News World California school shooting plot foiled by police
Updated:

California school shooting plot foiled by police

School shooting foiled in California
Guns and ammunition were discovered at the home of a 17-year-old student. Photo: AAP
Share
Twitter Facebook Reddit Pinterest Email

A 17-year-old student who threatened to open fire at his California school has been arrested after weapons were found at the home he shared with his army veteran brother.

The El Camino High School student near the city of Whittier was arrested on suspicion of making criminal threats, and his adult brother was arrested on five weapons charges after two assault rifles, 90 high-capacity magazines and other handguns were found in their home.

A school security officer on Friday overheard the teen “say that he was going to shoot up the school sometime in the next three weeks”, Los Angeles County Sheriff Jim McDonnell said at a news conference on Wednesday local time.

The school reported the teen, and deputies found an assault rifle at the home registered to his 28-year-old Army veteran brother and another that was not registered, which is a felony in California, Sheriff McDonnell said.

The sheriff said the brother is facing charges of possession of an assault weapon and other violations, and that the teen had an extensive disciplinary history at school.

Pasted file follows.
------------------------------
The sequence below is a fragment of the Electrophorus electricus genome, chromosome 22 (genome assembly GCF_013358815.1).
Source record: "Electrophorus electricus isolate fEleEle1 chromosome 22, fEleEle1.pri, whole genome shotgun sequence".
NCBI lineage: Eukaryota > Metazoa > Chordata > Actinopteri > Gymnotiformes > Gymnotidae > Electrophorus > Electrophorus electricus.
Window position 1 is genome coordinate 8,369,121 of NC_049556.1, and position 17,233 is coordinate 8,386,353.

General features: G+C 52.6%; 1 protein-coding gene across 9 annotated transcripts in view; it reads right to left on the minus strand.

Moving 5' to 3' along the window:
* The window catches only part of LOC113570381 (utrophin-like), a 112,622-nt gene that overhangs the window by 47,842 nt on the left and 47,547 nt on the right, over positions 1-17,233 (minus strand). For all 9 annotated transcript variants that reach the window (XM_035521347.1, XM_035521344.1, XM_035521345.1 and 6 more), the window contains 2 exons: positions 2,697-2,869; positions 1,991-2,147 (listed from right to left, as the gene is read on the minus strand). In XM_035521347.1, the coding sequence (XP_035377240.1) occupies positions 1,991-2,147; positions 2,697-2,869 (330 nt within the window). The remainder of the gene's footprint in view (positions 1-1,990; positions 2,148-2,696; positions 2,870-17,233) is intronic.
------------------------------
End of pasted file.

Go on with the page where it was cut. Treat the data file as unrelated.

School threats have increased in the area since a shooting last week at a Florida high school killed 17 people, Mr McDonnell said, adding that “this should be a wake-up call for all of us”.

School district security officer Marino Chavez told reporters that when he heard the threat, he asked the student about it, and the teen confirmed that he made it but was just kidding and didn’t mean it.

Mr Chavez told the student he could not say such things at school.

Robert Jacobsen, general counsel for the Norwalk-La Mirada Unified School District, said the teen didn’t like a teacher’s rule banning headphones in class but declined to provide further details about him, citing privacy issues.

“They felt there was enough there that they should call law enforcement so they can investigate further,” Mr Jacobsen said.

“In this day and age, we have to be proactive and make that report and go from there.”

– AP